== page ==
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What is Christian Pilgrimage?
A Christian pilgrimage is a pilgrimage or journey made by Christians to places which has to them a moral or spiritual significance.
Christianity has a strong tradition of pilgrimages, both to sites relevant to the New Testament narrative (especially in the Holy Land) and to sites associated with later saints or miracles.
The first pilgrimages were made to sites connected with the ministry of Jesus. Aside from the early example of Origen, who “in search of the traces of Jesus, the disciples and the prophets”, already found local folk prompt to show him the actual location of the Gadarene swine in the mid-3rd century, surviving descriptions of Christian pilgrimages to the Holy Land and Jerusalem date from the 4th century. The Itinerarium Burdigalense (“Bordeaux Itinerary”), the oldest surviving Christian itinerarium, was written by the anonymous “Pilgrim of Bordeaux” recounting the stages of a pilgrimage to Jerusalem in the years 333 and 334.
Pilgrimage was encouraged by church fathers and established by Helena, the mother of Constantine the Great. Pilgrimages also began to be made to Rome and other sites associated with the Apostles, Saints and Christian martyrs, as well as to places where there have been apparitions of the Virgin Mary. Pilgrimage to Rome became a common destination for pilgrims from throughout Western Christianity in the medieval period, and important sites were listed in travel-guides such as the 12th-century Mirabilia Urbis Romae.
In the 7th century, the Holy Land fell to the Muslim conquests, and as pilgrimage to the Holy Land now became more difficult for European Christians, major pilgrimage sites developed in Western Europe, notably Santiago de Compostela in the 9th century. Political relationships between the Muslim caliphates and the Christian kingdoms of Europe remained in a state of suspended truce, allowing the continuation of Christian pilgrimages into Muslim-controlled lands, at least in intervals; for example, the Fatimid Caliph al-Hakim bi-Amr Allah ordered the destruction of the Church of the Holy Sepulchre, only to have his successor allow the Byzantine Empire to rebuild it. The Seljuk Turks now systematically disrupted Christian pilgrimage routes, which became one of the major factors triggering the crusades later in the 11th century.
The crusades were at first a success, the Crusader states, especially the kingdom of Jerusalem, guaranteeing safe access to the Holy Land for Christian pilgrims during the 12th century, but the enterprise of the crusades was ultimately doomed to failure, and the Holy Land was entirely re-conquered by the Ayyubids by the end of the 13th century.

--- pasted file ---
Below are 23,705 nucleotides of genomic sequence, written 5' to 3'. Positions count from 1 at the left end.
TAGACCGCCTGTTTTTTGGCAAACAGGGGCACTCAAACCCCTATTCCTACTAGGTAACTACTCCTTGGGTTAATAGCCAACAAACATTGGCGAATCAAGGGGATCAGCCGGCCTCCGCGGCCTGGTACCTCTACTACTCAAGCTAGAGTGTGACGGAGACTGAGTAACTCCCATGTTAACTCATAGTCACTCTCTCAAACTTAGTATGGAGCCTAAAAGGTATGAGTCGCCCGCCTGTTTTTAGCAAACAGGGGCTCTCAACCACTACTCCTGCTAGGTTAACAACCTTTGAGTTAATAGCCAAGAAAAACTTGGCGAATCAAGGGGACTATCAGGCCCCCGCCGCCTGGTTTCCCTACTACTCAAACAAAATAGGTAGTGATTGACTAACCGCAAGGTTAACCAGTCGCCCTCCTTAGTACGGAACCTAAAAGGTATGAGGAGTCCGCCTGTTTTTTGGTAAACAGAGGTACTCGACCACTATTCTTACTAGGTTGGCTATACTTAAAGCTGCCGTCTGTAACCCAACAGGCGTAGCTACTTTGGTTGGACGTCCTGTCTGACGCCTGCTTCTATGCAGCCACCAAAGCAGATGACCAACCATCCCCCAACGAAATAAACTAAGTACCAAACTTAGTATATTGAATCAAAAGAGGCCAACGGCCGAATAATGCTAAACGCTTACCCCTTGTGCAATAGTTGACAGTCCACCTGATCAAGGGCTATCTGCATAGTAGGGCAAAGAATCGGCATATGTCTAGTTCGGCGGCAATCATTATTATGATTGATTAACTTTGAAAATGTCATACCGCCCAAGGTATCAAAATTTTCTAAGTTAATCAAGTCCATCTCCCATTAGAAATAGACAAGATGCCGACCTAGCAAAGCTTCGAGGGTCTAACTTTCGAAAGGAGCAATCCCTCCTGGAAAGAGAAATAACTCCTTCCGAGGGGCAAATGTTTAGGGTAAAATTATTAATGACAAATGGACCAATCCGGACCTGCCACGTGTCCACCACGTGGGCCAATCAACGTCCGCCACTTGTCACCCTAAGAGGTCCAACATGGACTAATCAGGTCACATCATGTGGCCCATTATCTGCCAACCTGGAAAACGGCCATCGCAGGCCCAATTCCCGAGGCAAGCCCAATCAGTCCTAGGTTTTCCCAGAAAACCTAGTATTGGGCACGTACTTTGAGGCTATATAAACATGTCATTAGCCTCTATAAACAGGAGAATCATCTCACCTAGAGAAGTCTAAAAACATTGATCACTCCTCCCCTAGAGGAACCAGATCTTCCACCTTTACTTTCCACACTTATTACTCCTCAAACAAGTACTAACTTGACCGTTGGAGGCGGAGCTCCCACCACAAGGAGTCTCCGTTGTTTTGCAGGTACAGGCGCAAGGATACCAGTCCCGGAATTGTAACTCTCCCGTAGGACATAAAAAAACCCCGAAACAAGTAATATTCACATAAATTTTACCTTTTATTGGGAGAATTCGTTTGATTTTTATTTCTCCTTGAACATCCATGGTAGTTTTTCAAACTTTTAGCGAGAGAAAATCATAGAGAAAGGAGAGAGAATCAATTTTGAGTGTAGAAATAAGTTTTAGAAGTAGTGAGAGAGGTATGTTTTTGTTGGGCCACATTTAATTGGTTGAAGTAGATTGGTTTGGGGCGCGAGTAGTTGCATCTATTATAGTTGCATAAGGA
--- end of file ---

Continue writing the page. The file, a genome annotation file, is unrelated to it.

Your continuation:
Under the Ottoman Empire travel in Palestine was once again restricted and dangerous. Modern pilgrimages in the Holy Land may be said to have received an early impetus from the scholar Ernest Renan, whose twenty-four days in Palestine, recounted in his Vie de Jésus (published 1863) found the resonance of the New Testament at every turn.
In the past, pilgrims would leave their homes, families, and comforts to walk for hundreds of miles with nothing but what they could carry on their backs. Just as the pilgrims from the early centuries, we modern pilgrims also leave our homes, families and comforts in order to journey to sacred places.
The motivations which draw today’s visitors to Christian sacred sites can be mixed: faith-based, spiritual in a general way, with cultural interests, etc. This diversity has become an important factor in the management and pastoral care of Christian pilgrimage, as recent research on international sanctuaries and much-visited churches has shown.
Where do Christians do and go for pilgrimages? Here are some examples of Cristian pilgrimage.
Rome has been a major Christian pilgrimage site since the Middle Ages. Pilgrimages to Rome can involve visits to a large number of sites, both within the Vatican City and in Italian territory. A popular stopping point is the Pilate’s stairs: these are, according to the Christian tradition, the steps that led up to the praetorium of Pontius Pilate in Jerusalem, which Jesus Christ stood on during his Passion on his way to trial. The stairs were, reputedly, brought to Rome by St. Helena in the 4th Century. For centuries, the Scala Santa has attracted Christian pilgrims who wished to honour the Passion of Jesus.
Check out our Christian tours to Rome, Italy.
After the murder of the Archbishop Thomas Becket at the cathedral in 1170, Canterbury became one of the most notable towns in Europe, as pilgrims from all parts of Christendom came to visit his shrine. This pilgrimage provided the framework for Geoffrey Chaucer’s 14th-century collection of stories, The Canterbury Tales. Canterbury Castle was captured by the French Prince Louis during his 1215 invasion of England, before the death of John caused his English supporters to desert his cause and support the young Henry III.
The first pilgrimages were made to sites connected with the ministry of Jesus. Aside from the early example of Origen who, “in search of the traces of Jesus, the disciples and the prophets”, already found local folk prompt to show him the actual location of the Gadarene swine in the mid-3rd century, surviving descriptions of Christian pilgrimages to the Holy Land and Jerusalem date from the 4th century. The Itinerarium Burdigalense (“Bordeaux Itinerary”), the oldest surviving Christian itinerarium, was written by the anonymous “Pilgrim of Bordeaux” recounting the stages of a pilgrimage to Jerusalem in the years 333 and 334.